Changes in Latitude: SERC’s Global Reach

Researchers on a boat collecting samples in the Ross Sea.
SERC photobiologist Pat Neale’s collaborators gather phytoplankton samples in Antarctica’s Ross Sea for a study exploring the impact of UV-radiation on photosynthesis. Photo: Pat Neale
SERC research extends far beyond our home base on the Chesapeake Bay. Our scientists use comparisons across latitude to test the effects of atmospheric, climatic and biological gradients. A few examples illustrate the diverse assortment and importance of SERC projects covering the planet.

Pat Neale measures changing levels of ultraviolet radiation in sunlight – UV-B, the cause of sunburn and skin cancer – in response to variations in the ozone layer of the upper atmosphere. Ozone screens out much of the sun’s UV-B. Neale is interested in the effects of UV-B on phytoplankton – the tiny plants at the base of the ocean’s food web. With SERC’s meteorological tower, he records the UV-B hitting Maryland’s temperate latitudes. The data provide the world’s longest record of UV-B impacting the Earth’s surface – 35 years. The ozone layer at the South Pole is much thinner than at other latitudes, forming an “ozone hole,” which exposes organisms to harmful UV-B rays. Neale has served as chief scientist on oceanographic cruises measuring the impacts of increased UV-B on plankton in Antarctica’s Southern Ocean.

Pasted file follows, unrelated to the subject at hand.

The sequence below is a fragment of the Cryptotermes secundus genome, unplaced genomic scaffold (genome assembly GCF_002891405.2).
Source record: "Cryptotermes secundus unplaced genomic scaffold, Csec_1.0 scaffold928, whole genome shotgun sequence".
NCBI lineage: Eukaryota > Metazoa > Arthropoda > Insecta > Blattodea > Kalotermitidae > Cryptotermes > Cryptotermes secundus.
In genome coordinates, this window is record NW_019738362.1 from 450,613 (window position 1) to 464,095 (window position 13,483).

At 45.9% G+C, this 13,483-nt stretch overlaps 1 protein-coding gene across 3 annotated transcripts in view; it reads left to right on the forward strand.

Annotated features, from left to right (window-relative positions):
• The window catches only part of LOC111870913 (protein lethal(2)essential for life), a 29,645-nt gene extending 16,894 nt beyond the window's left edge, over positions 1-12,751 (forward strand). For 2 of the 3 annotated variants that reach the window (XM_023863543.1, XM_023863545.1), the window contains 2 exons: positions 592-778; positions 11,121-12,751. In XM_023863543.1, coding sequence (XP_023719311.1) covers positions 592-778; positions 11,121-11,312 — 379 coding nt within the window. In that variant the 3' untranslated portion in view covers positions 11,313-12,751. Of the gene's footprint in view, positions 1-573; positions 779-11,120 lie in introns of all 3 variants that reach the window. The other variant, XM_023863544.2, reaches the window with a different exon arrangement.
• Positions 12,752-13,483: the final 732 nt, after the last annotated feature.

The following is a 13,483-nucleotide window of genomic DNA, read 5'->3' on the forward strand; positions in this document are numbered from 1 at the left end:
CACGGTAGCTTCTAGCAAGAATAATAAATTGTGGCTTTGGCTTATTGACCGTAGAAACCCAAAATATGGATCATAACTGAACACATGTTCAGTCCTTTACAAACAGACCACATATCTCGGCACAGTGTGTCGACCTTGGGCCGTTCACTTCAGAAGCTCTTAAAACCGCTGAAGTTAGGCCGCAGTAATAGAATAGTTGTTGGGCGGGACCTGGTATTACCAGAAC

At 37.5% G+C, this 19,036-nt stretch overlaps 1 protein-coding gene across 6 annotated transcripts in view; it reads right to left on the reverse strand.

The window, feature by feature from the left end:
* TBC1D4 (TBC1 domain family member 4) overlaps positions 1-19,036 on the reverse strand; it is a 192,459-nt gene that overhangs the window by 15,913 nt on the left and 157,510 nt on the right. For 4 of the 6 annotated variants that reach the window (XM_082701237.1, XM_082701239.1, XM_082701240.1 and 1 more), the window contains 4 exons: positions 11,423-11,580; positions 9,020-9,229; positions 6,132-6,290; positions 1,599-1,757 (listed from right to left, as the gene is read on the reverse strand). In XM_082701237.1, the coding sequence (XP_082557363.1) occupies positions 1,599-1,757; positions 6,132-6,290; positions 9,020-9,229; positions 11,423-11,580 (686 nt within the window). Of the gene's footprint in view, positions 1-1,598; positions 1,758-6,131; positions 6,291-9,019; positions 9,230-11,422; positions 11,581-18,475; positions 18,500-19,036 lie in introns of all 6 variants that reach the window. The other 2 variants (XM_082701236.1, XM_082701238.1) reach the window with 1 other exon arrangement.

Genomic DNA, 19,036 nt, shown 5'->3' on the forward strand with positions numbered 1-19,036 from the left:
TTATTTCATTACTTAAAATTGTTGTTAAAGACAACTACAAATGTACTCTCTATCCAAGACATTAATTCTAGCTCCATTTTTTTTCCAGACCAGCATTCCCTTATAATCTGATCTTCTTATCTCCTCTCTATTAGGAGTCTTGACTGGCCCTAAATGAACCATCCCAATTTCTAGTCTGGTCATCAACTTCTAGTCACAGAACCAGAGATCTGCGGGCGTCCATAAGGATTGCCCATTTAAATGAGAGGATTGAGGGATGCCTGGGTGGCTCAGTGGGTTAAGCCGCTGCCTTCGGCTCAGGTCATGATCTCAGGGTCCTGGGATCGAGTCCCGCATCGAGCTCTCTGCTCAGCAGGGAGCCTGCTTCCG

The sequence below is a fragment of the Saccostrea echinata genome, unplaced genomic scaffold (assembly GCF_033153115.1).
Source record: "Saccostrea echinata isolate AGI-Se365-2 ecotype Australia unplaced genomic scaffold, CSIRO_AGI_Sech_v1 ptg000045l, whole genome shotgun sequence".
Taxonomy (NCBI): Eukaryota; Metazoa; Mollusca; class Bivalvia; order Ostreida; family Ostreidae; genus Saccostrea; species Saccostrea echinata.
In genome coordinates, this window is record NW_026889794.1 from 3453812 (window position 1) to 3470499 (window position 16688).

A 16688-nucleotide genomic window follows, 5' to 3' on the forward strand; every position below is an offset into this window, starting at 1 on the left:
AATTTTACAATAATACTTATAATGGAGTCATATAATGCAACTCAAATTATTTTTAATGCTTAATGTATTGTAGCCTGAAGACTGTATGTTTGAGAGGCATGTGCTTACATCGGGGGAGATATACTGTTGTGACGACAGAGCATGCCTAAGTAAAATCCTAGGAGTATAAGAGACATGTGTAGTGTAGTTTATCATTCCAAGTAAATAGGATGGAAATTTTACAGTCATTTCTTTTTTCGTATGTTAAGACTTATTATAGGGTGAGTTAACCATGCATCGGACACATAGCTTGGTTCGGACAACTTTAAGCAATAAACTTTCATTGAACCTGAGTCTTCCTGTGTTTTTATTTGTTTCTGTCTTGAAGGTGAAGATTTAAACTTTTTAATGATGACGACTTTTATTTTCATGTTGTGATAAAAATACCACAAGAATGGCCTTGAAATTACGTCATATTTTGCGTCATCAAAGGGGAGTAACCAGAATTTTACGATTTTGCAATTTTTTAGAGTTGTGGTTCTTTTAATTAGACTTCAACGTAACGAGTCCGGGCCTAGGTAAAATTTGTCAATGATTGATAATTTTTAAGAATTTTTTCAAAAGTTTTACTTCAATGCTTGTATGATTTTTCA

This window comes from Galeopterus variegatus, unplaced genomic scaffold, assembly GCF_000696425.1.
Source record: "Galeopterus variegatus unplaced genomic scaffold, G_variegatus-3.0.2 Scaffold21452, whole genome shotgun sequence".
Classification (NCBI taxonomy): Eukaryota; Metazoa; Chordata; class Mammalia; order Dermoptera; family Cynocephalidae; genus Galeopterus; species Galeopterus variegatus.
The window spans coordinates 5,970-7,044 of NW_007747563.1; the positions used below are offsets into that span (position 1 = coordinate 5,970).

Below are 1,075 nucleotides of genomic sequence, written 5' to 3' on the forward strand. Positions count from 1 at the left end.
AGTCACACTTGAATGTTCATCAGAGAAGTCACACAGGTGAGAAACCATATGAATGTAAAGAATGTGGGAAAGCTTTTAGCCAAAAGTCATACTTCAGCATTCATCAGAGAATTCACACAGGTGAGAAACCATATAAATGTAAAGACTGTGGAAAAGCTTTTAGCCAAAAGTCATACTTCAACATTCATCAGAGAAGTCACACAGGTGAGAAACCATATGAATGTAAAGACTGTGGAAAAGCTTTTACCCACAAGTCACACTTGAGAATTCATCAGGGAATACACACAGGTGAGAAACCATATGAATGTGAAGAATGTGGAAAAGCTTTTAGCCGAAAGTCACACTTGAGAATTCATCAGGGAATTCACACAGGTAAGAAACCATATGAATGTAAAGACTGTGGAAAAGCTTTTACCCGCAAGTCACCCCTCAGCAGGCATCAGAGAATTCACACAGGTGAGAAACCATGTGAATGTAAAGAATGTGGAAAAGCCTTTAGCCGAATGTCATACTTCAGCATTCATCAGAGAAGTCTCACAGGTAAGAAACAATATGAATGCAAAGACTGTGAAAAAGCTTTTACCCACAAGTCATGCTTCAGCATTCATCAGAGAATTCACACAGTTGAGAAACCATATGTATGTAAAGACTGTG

Candy Feller standing under the roots of a mangrove tree.
Candy Feller pauses under the roots of a Rhizophora mangle (red mangrove) tree on the Pacific Coast of Panama. Photo: Anne Chamberlain

SERC’s expertise extends to the tropics as well. Candy Feller is a leading expert in mangrove ecosystems, the crucial forests protecting tropical shorelines. She has developed an experimental network to examine how mangroves take up nutrients running off the land and buffer seagrasses and coral reefs from pollution. Feller’s experiments extend from Smithsonian facilities in Florida, Belize and Panama, to sites in Australia and New Zealand.

Greg Ruiz measures how marine invasions vary in an array of 30 bays and ports extending from the Aleutian Islands to Panama along the West Coast, and from Newfoundland to Panama on the East Coast. He is testing how invasion rates respond to the gradient of increasing biodiversity from the poles to the tropics. He is also testing how invasive species respond to changes in transport mechanisms, such as ships transiting the Panama Canal or up the inland passage of Southeast Alaska. Ruiz’s array of sites provides a unique baseline to test if marine invasions increase during major ecological disturbances. For example, they encompass four major bays of the Gulf of Mexico, allowing measurement of biodiversity responses to the recent oil spill catastrophe.

In the 21st century, scientists must think globally. Neale, Feller and Ruiz are just three of SERC’s planet-trekking ecologists. From the poles to the tropics, we are seeking solutions to the world’s environmental problems.

- Tuck Hines, Director